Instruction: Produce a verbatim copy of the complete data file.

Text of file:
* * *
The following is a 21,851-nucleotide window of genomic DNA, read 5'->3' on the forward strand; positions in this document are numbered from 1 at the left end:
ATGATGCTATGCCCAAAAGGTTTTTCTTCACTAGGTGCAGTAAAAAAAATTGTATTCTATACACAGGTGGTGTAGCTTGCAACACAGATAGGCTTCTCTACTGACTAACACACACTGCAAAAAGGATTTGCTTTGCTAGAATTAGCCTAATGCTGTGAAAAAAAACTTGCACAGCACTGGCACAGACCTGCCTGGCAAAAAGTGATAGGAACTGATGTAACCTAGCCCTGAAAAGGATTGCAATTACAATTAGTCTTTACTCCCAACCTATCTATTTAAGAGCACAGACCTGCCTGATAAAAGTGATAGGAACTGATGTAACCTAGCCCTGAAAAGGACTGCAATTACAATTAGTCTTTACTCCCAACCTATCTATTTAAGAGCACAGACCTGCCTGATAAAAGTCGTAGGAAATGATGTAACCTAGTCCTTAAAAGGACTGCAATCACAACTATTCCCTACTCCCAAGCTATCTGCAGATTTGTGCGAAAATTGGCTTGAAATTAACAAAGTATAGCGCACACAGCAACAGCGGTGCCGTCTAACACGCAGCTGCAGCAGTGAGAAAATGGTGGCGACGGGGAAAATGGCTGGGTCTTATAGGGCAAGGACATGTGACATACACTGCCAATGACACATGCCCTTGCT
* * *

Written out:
The following is a 21,851-nucleotide window of genomic DNA, read 5'->3' on the forward strand; positions in this document are numbered from 1 at the left end:
ATGATGCTATGCCCAAAAGGTTTTTCTTCACTAGGTGCAGTAAAAAAAATTGTATTCTATACACAGGTGGTGTAGCTTGCAACACAGATAGGCTTCTCTACTGACTAACACACACTGCAAAAAGGATTTGCTTTGCTAGAATTAGCCTAATGCTGTGAAAAAAAACTTGCACAGCACTGGCACAGACCTGCCTGGCAAAAAGTGATAGGAACTGATGTAACCTAGCCCTGAAAAGGATTGCAATTACAATTAGTCTTTACTCCCAACCTATCTATTTAAGAGCACAGACCTGCCTGATAAAAGTGATAGGAACTGATGTAACCTAGCCCTGAAAAGGACTGCAATTACAATTAGTCTTTACTCCCAACCTATCTATTTAAGAGCACAGACCTGCCTGATAAAAGTCGTAGGAAATGATGTAACCTAGTCCTTAAAAGGACTGCAATCACAACTATTCCCTACTCCCAAGCTATCTGCAGATTTGTGCGAAAATTGGCTTGAAATTAACAAAGTATAGCGCACACAGCAACAGCGGTGCCGTCTAACACGCAGCTGCAGCAGTGAGAAAATGGTGGCGACGGGGAAAATGGCTGGGTCTTATAGGGCAAGGACATGTGACATACACTGCCAATGACACATGCCCTTGCT